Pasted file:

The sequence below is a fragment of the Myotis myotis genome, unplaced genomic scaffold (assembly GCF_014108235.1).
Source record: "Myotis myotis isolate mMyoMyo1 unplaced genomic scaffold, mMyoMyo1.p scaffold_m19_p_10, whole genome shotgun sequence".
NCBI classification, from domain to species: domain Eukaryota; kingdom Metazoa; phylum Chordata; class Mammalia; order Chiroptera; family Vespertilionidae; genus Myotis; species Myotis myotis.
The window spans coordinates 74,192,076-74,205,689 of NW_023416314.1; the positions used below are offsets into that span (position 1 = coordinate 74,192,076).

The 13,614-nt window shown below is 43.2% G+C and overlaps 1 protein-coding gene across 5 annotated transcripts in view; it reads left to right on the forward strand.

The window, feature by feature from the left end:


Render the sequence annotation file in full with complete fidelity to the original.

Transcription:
The sequence below is a fragment of the Myotis myotis genome, unplaced genomic scaffold (assembly GCF_014108235.1).
Source record: "Myotis myotis isolate mMyoMyo1 unplaced genomic scaffold, mMyoMyo1.p scaffold_m19_p_10, whole genome shotgun sequence".
NCBI classification, from domain to species: domain Eukaryota; kingdom Metazoa; phylum Chordata; class Mammalia; order Chiroptera; family Vespertilionidae; genus Myotis; species Myotis myotis.
The window spans coordinates 74,192,076-74,205,689 of NW_023416314.1; the positions used below are offsets into that span (position 1 = coordinate 74,192,076).

The 13,614-nt window shown below is 43.2% G+C and overlaps 1 protein-coding gene across 5 annotated transcripts in view; it reads left to right on the forward strand.

The window, feature by feature from the left end: